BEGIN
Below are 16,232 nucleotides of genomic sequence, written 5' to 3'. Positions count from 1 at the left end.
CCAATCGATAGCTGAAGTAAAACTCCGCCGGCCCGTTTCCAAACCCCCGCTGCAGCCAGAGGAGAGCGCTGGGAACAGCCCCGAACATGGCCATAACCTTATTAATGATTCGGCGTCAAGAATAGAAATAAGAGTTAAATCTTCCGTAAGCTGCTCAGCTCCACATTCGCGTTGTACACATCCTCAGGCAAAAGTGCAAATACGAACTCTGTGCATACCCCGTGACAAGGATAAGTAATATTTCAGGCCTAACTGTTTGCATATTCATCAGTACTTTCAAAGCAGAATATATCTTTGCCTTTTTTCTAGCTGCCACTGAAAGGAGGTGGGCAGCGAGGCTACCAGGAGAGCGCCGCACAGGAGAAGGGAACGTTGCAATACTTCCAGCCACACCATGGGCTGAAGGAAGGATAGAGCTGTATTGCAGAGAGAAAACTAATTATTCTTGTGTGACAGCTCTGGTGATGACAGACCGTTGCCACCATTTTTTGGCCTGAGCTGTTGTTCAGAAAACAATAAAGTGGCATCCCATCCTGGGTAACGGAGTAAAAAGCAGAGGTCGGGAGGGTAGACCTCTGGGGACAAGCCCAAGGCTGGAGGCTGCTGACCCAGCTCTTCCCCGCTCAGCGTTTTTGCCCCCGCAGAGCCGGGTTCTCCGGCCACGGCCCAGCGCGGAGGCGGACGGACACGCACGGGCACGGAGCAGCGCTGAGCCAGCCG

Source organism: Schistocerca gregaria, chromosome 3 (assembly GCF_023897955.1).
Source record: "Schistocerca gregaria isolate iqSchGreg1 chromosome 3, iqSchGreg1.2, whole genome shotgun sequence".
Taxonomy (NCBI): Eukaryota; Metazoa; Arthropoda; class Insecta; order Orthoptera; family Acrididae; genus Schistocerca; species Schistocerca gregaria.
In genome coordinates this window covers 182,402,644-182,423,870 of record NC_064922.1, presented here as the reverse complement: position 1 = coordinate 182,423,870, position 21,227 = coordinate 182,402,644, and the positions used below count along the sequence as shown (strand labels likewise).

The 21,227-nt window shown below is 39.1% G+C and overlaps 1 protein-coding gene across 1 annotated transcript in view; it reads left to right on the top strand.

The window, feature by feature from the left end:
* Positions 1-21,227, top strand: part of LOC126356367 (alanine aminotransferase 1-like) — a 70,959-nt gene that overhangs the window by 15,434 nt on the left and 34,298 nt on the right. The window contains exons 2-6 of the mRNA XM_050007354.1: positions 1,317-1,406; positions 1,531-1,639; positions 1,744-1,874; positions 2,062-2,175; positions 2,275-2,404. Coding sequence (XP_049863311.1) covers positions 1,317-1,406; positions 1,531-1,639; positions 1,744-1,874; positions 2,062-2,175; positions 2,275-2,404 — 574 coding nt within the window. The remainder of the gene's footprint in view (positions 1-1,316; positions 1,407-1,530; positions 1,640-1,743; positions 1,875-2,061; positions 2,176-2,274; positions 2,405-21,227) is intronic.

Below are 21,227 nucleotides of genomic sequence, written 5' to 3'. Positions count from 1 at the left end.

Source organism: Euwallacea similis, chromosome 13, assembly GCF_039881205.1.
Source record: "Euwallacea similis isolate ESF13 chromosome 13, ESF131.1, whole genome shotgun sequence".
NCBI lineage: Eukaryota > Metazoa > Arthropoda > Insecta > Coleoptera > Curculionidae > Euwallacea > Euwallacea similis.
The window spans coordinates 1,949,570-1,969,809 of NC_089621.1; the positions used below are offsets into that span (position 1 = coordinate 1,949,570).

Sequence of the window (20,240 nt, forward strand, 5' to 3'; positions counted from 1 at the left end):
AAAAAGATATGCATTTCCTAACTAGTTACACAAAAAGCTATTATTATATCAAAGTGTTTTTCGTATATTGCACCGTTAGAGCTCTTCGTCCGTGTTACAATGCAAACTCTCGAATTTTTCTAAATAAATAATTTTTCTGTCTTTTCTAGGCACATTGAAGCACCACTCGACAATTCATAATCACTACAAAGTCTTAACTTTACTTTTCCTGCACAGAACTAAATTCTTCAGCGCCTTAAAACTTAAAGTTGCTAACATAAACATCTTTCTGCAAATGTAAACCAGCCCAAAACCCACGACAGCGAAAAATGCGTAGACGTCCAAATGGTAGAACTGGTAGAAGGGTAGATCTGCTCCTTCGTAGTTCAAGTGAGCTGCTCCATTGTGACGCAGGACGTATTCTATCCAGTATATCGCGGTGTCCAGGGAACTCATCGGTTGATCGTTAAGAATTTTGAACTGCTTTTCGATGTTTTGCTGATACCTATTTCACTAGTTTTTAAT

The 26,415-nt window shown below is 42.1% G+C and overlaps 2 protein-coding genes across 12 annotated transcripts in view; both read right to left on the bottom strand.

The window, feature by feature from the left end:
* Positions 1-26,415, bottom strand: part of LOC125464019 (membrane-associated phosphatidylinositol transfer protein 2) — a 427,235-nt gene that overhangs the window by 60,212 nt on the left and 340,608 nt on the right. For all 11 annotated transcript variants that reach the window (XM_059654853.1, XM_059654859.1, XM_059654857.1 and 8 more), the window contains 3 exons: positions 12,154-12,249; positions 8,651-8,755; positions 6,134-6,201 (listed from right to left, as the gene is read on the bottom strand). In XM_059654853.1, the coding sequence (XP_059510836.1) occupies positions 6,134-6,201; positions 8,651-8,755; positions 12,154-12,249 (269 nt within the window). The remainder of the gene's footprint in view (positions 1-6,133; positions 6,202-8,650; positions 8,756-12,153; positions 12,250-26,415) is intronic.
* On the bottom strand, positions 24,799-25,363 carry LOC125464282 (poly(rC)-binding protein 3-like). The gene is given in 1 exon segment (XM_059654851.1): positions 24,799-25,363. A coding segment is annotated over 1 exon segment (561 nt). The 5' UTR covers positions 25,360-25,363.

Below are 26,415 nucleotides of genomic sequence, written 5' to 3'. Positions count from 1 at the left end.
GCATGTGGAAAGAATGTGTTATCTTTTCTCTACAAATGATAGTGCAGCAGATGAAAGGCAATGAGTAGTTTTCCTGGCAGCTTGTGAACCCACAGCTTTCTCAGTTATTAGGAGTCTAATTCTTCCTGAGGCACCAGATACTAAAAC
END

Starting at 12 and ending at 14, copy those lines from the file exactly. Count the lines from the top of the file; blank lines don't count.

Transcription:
Source record: "Euwallacea similis isolate ESF13 chromosome 13, ESF131.1, whole genome shotgun sequence".
NCBI lineage: Eukaryota > Metazoa > Arthropoda > Insecta > Coleoptera > Curculionidae > Euwallacea > Euwallacea similis.
The window spans coordinates 1,949,570-1,969,809 of NC_089621.1; the positions used below are offsets into that span (position 1 = coordinate 1,949,570).